The idea of cloud service has been debated for a few years now and seems to be gaining steam with Google's latest venture. Amazon also has launched a cloud service of its own. The fact that the royalty rates have been squared away for streaming audio makes this much less of a struggle for the content creators, although Google has launched its service without the backing of record labels, which isn't surprising because the major labels always seem to be the last ones to the party.
Cloud music seems as though it could work in the digital era where everyone owns a smart phone, but some say it is not the best option. That's certainly the case according to Bob Lefsetz. In one of his recent letters about Google's new service (Click here to read the full letter) he makes a strong case for the subscription business model. He believes that the music industry must adopt the subscription model because it has proven effective, siting Netflix's success despite much content being unavailable for streaming. He believes the future is in subscription and not up the in the clouds.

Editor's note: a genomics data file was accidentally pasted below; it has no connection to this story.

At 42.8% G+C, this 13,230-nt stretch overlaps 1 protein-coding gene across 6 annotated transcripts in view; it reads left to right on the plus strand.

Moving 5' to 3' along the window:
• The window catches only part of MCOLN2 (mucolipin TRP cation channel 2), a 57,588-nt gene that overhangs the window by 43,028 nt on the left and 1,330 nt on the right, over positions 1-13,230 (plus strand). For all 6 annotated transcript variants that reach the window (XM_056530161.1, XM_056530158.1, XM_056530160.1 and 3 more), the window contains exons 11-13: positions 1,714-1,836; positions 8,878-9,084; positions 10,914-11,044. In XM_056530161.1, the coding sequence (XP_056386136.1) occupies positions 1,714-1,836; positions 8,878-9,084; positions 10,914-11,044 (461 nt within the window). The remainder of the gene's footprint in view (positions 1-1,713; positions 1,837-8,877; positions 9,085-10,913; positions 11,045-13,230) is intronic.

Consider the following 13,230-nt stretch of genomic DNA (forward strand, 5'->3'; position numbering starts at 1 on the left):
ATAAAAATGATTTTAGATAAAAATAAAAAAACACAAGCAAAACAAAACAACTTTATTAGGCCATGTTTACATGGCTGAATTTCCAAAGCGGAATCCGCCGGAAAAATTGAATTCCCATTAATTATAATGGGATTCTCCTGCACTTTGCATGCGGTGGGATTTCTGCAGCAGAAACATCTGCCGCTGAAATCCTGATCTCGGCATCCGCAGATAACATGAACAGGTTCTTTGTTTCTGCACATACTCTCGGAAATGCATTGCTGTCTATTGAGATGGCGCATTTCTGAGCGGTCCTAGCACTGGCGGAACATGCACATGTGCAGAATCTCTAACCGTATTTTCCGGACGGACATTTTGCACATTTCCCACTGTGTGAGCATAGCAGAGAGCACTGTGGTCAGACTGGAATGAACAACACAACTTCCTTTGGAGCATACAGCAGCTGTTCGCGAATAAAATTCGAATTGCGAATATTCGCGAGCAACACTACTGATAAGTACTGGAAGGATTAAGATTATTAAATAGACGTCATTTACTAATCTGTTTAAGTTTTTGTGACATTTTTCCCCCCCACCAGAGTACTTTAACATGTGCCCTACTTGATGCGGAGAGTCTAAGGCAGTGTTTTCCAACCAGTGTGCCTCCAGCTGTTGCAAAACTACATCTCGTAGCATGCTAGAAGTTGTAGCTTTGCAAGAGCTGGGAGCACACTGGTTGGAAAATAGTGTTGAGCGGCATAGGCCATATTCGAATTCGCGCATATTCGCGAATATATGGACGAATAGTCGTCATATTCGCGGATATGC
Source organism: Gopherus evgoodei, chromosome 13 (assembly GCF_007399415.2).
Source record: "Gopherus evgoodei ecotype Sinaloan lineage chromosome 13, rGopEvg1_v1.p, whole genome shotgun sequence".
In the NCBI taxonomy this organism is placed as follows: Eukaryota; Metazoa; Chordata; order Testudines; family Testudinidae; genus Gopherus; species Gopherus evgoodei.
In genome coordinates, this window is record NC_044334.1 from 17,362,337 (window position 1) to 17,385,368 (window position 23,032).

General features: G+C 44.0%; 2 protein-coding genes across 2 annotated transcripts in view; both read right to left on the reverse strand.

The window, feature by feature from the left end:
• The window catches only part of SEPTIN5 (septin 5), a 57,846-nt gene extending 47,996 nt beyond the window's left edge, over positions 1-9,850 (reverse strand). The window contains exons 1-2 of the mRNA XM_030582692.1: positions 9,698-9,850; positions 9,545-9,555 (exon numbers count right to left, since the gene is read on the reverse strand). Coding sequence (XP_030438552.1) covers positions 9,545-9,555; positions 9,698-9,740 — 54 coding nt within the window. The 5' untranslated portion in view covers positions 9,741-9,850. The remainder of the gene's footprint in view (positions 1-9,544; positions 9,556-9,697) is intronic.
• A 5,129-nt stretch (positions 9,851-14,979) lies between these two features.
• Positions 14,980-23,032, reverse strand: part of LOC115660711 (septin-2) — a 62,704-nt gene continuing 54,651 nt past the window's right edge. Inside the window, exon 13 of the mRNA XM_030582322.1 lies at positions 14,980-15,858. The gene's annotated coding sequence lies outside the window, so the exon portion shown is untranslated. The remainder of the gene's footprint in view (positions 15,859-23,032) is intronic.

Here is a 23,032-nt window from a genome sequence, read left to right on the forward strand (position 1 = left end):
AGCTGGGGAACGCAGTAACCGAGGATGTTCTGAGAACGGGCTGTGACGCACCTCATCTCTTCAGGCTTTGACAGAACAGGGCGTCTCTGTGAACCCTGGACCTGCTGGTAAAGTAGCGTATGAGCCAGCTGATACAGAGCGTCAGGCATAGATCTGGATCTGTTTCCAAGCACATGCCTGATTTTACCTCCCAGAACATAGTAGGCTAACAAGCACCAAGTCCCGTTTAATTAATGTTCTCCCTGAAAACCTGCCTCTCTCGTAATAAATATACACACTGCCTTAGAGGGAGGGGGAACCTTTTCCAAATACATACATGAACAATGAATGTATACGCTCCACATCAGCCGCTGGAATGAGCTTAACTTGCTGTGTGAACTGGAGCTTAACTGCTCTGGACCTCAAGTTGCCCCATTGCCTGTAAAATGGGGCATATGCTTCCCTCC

I think the future is maybe a little bit of of both cloud and subscription. From a storage and accessibility standpoint, cloud services make the most sense. Combining storage capability of cloud with the cost effectiveness of subscription would strike a balance between the businesses and consumers. I believe the subscription model would go over more smoothly if major labels can work out a deal with internet/phone providers to attach a "music cost" into the cable and telephone packages they sell.
Hopefully something will finalize soon, as far as the economics of the music industry is concerned. Maybe then we can focus on what's really important...THE MUSIC! In the mean time check out this video about Music Beta: